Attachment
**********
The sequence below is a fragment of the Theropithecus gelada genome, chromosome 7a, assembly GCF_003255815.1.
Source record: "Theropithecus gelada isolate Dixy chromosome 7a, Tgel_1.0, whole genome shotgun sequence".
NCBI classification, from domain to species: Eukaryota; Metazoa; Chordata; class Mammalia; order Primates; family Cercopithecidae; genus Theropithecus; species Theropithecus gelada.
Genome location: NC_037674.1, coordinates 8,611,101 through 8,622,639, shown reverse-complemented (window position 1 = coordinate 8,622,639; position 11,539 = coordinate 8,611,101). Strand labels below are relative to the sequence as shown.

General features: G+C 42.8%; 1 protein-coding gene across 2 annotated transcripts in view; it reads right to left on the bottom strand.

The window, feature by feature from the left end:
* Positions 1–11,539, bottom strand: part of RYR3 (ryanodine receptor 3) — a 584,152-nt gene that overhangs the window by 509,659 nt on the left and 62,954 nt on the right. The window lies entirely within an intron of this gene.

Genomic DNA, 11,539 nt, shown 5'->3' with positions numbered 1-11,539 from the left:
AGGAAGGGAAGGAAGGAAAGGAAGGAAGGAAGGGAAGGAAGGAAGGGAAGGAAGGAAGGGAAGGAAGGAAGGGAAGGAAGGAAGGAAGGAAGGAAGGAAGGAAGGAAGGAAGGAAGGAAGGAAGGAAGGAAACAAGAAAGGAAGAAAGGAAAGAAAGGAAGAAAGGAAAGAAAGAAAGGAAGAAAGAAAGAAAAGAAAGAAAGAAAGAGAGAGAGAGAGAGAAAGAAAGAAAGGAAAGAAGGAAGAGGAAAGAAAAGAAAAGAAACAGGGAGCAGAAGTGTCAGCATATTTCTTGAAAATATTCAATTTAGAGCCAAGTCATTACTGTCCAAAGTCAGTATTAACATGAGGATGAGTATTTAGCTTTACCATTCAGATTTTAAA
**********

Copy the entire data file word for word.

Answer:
The sequence below is a fragment of the Theropithecus gelada genome, chromosome 7a, assembly GCF_003255815.1.
Source record: "Theropithecus gelada isolate Dixy chromosome 7a, Tgel_1.0, whole genome shotgun sequence".
NCBI classification, from domain to species: Eukaryota; Metazoa; Chordata; class Mammalia; order Primates; family Cercopithecidae; genus Theropithecus; species Theropithecus gelada.
Genome location: NC_037674.1, coordinates 8,611,101 through 8,622,639, shown reverse-complemented (window position 1 = coordinate 8,622,639; position 11,539 = coordinate 8,611,101). Strand labels below are relative to the sequence as shown.

General features: G+C 42.8%; 1 protein-coding gene across 2 annotated transcripts in view; it reads right to left on the bottom strand.

The window, feature by feature from the left end:
* Positions 1–11,539, bottom strand: part of RYR3 (ryanodine receptor 3) — a 584,152-nt gene that overhangs the window by 509,659 nt on the left and 62,954 nt on the right. The window lies entirely within an intron of this gene.

Genomic DNA, 11,539 nt, shown 5'->3' with positions numbered 1-11,539 from the left:
AGGAAGGGAAGGAAGGAAAGGAAGGAAGGAAGGGAAGGAAGGAAGGGAAGGAAGGAAGGGAAGGAAGGAAGGGAAGGAAGGAAGGAAGGAAGGAAGGAAGGAAGGAAGGAAGGAAGGAAGGAAGGAAGGAAACAAGAAAGGAAGAAAGGAAAGAAAGGAAGAAAGGAAAGAAAGAAAGGAAGAAAGAAAGAAAAGAAAGAAAGAAAGAGAGAGAGAGAGAGAAAGAAAGAAAGGAAAGAAGGAAGAGGAAAGAAAAGAAAAGAAACAGGGAGCAGAAGTGTCAGCATATTTCTTGAAAATATTCAATTTAGAGCCAAGTCATTACTGTCCAAAGTCAGTATTAACATGAGGATGAGTATTTAGCTTTACCATTCAGATTTTAAA